Monday, April 9, 2018

Scenes from the March employment report: no change in ongoing trends

 - by New Deal democrat

While it certainly has shortcomings, there is simply no other report that captures in timely fashion the factors that matter most to the vast majority of Americans' economic well-being than the monthly jobs report.

Let's take a look at a few of the things that stood out.

First of all, marking myself to market, last week I said I was expecting another good employment report. That didn't happen, as at least on the surface, neither of my forecasts panned out. So let's start there.

Historically, consumer spending leads hiring.  I thought the surge in spending last autumn would continue to be felt in March.  Not so as of the preliminary report!:

But even with the miss, Q1 hiring was the highest in a year. We'll see what revisions do (for example, last September's originally reported -33,000 job loss has been revised to a gain of +14,000), and I still do expect some further carryover from spending to hiring this quarter.

Incidentally, even with the surprisingly low monthly gain, it was enough so that YoY job growth still exceeds the increases in the Fed funds rate -- which would have been a "yellow flag" caution of an increased risk for a downturn in the economy under the simple employment model I have been toying with recently:

I also expected the unemployment rate to decline to a new low. That actually did happen, but not by enough when you round out to the nearest 10th, as the unemployment rate fell from 4.14% to 4.07%:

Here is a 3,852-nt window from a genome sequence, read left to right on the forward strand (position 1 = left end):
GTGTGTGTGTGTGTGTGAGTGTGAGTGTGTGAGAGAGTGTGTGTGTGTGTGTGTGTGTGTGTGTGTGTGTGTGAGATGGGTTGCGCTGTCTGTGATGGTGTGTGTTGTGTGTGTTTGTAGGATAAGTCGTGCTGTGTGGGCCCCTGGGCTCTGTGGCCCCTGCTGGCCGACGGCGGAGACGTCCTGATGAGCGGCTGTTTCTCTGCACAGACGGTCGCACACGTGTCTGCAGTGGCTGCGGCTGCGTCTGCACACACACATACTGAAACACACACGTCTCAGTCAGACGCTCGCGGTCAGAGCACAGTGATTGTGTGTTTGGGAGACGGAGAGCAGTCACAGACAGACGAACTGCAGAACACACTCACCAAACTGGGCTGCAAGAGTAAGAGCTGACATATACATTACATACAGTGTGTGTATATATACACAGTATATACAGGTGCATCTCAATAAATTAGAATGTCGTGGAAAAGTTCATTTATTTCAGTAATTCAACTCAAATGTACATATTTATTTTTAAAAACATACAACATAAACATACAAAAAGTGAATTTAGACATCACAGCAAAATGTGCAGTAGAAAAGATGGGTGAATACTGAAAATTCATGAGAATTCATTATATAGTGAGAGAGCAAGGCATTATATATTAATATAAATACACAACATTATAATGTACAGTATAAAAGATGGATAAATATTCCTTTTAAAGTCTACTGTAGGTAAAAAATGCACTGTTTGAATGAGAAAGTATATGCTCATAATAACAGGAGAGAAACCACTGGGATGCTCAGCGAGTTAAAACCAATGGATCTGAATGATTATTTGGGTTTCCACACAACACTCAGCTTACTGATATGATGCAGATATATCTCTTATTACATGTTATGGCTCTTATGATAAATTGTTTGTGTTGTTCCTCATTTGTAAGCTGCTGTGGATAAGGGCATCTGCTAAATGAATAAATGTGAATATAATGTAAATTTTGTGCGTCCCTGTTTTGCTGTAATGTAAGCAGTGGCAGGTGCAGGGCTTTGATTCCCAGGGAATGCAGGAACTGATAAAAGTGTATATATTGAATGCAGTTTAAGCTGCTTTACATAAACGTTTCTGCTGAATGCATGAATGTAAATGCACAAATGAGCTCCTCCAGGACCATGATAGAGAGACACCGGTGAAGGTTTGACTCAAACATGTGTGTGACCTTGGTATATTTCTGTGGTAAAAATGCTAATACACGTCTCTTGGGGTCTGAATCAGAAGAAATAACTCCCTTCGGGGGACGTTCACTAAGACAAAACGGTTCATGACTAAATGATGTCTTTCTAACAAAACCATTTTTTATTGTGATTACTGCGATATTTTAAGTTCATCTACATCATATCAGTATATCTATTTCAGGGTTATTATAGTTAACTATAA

A favorable change of 40,000 in either or a combination of jobs or the civilian labor force would have been enough to lower the rounded number to 4.0%.

Until recently, the level of labor force participation has been a big issue. That isn't entirely abated, but it is abating (blue in the graph below):

What remains a big issue is the lack of wage growth (red in the graph above). Below are all wages YoY (blue) compared with wages of non-managerial workers YoY:

The 80% or workers who aren't managers or professionals are still seeing really mediocre wage growth (and virtually none at all if we factor in inflation).

We can use this to back into managerial wage growth, but that is best viewed on a quarterly basis, because the sample size is smaller (only 20% of the total) and so much noisier on a monthly basis:

I continue to believe that the surge of people back into the labor force  during the last two years -- the biggest such surge in several decades -- is creating a bigger pool of job candidates and is thus at least one explanation for the poor wage growth of nonsupervisory employees. 

Recently, an explanation for the quandary of poor wage growth has emerged that highlights the effects of monopsony -- that is, employers with the market power to hold down wages. I want to discuss that at some length, and consider at least two other potential explanations: skittish economic expectations and an  emerging taboo  against raising wages. I will do that in a separate post.